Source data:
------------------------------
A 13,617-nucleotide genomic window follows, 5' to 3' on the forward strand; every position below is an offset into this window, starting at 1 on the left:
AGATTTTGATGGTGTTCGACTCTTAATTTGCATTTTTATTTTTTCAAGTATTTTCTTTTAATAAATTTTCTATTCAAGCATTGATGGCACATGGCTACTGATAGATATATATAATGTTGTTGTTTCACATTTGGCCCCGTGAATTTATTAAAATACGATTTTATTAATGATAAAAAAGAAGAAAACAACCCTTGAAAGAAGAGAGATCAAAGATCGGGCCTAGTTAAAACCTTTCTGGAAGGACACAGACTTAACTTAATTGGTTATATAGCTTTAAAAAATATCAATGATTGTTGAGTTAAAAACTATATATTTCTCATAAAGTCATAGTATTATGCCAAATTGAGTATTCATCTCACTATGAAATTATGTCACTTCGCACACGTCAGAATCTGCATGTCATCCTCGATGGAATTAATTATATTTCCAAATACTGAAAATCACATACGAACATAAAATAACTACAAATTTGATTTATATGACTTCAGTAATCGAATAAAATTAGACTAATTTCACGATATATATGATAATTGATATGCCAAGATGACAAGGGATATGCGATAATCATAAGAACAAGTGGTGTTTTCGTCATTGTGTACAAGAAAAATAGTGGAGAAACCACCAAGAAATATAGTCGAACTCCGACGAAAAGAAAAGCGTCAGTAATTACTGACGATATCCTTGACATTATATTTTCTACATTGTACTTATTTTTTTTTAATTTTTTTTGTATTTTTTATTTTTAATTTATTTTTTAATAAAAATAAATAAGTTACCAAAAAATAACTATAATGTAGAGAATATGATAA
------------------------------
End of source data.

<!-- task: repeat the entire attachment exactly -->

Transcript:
A 13,617-nucleotide genomic window follows, 5' to 3' on the forward strand; every position below is an offset into this window, starting at 1 on the left:
AGATTTTGATGGTGTTCGACTCTTAATTTGCATTTTTATTTTTTCAAGTATTTTCTTTTAATAAATTTTCTATTCAAGCATTGATGGCACATGGCTACTGATAGATATATATAATGTTGTTGTTTCACATTTGGCCCCGTGAATTTATTAAAATACGATTTTATTAATGATAAAAAAGAAGAAAACAACCCTTGAAAGAAGAGAGATCAAAGATCGGGCCTAGTTAAAACCTTTCTGGAAGGACACAGACTTAACTTAATTGGTTATATAGCTTTAAAAAATATCAATGATTGTTGAGTTAAAAACTATATATTTCTCATAAAGTCATAGTATTATGCCAAATTGAGTATTCATCTCACTATGAAATTATGTCACTTCGCACACGTCAGAATCTGCATGTCATCCTCGATGGAATTAATTATATTTCCAAATACTGAAAATCACATACGAACATAAAATAACTACAAATTTGATTTATATGACTTCAGTAATCGAATAAAATTAGACTAATTTCACGATATATATGATAATTGATATGCCAAGATGACAAGGGATATGCGATAATCATAAGAACAAGTGGTGTTTTCGTCATTGTGTACAAGAAAAATAGTGGAGAAACCACCAAGAAATATAGTCGAACTCCGACGAAAAGAAAAGCGTCAGTAATTACTGACGATATCCTTGACATTATATTTTCTACATTGTACTTATTTTTTTTTAATTTTTTTTGTATTTTTTATTTTTAATTTATTTTTTAATAAAAATAAATAAGTTACCAAAAAATAACTATAATGTAGAGAATATGATAA